• When a deadline isn’t available, be your child’s shadow, sing opera, hold his or her earlobe, or hug him or her until the task is started.
  • Move the arms and legs of very young children like a puppet when they have not cooperated with a request by the count of 3.
  • Ignore pouting and complaining as long as the child is performing the task. If you find it hard to do this, remove yourself from the scene. Discussions about the “unfairness” of a chore should take place after it is completed to avoid manipulation.
  • In some cases, it is fine to delay the return of privileges until children are ready to perform the desired task. Save power struggles for essential issues.
  • When children are upset about something other than their chores, they may be given the option of talking about what is bothering them before starting their work.

When a child’s responsibilities seem to unduly frustrate him or her, even with the above approaches, it is important to investigate what might be causing the difficulty: Is the child depressed and not motivated to do much of anything? Does the child have an attention deficit disorder that makes it difficult to complete a task without constant supervision? Does the child know that he or she can “get away with things” because one or both parents wish to avoid conflict? Is the chore unreasonable? Professional assistance may be needed to identify these and other underlying problems.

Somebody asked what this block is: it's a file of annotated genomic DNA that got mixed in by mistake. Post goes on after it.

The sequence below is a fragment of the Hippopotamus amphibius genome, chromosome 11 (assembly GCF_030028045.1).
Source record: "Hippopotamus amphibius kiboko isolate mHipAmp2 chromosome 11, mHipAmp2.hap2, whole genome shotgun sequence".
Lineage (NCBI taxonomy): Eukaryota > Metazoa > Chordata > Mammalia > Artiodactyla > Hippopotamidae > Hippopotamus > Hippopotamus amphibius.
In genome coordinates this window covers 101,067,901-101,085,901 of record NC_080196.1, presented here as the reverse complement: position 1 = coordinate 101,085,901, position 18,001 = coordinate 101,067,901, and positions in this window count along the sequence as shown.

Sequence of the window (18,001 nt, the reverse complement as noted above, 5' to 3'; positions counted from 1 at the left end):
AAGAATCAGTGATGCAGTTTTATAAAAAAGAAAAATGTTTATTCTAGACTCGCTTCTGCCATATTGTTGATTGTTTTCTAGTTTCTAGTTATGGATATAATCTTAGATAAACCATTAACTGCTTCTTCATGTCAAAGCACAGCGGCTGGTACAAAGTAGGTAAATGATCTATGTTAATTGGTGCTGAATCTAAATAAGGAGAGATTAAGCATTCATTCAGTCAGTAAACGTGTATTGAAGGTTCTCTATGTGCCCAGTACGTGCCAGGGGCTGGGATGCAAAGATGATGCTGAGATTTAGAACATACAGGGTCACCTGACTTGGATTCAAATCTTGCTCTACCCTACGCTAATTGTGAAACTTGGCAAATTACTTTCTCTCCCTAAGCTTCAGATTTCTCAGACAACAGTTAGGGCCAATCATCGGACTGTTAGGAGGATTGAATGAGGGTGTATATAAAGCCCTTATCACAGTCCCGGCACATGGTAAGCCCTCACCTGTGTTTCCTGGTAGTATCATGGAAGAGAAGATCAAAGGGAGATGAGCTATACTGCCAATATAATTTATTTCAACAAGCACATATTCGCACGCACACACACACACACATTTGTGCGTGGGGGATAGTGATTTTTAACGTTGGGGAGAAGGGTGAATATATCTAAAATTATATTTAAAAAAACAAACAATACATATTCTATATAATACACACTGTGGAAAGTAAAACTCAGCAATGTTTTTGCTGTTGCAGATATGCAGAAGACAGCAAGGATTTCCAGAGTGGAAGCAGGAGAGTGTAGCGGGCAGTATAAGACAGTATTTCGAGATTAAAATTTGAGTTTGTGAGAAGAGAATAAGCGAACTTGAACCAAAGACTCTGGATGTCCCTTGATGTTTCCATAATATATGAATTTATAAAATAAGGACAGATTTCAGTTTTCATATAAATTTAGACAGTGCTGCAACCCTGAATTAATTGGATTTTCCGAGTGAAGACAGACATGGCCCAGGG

Whenever possible, use natural and logical consequences instead of irresistible incentives. Older children who are supposed to do their own laundry can run out of clean clothes until they are ready to put through a wash. A child who doesn’t want his food can simply wait for the next scheduled meal to eat and, perhaps, experience a little hunger. This is much healthier than creating power struggles over food.


Rewards can give an extra boost to irresistible incentives and are helpful for times of the day when powerful deadlines are not available. For example:

  • A 5-year-old can be given a sticker for cleaning her room before the timer rings.
  • “Purchase points” can be earned for being ready for school on time, to be used later to buy desired items.
  • When chores are done before the parents get home, a child can expect a special treat.
  • Children can report when they have hung up their towel or returned their glass to the sink for a prize.

Even when children earn rewards for being responsible without reminders, it is still important to enforce deadlines with irresistible incentives for the tasks they will inevitably forget. Use verbal rewards liberally. Describe what you see and feel—”It’s such a relief to have the dishes done early!” Let your children overhear you say positive things about them to other people— ”The kids surprised me and had everything put away before I got home.”

Reference: See Logical Consequences: A New Approach to Discipline by Roudolf Dreikurs (NAL Dutton, 1993).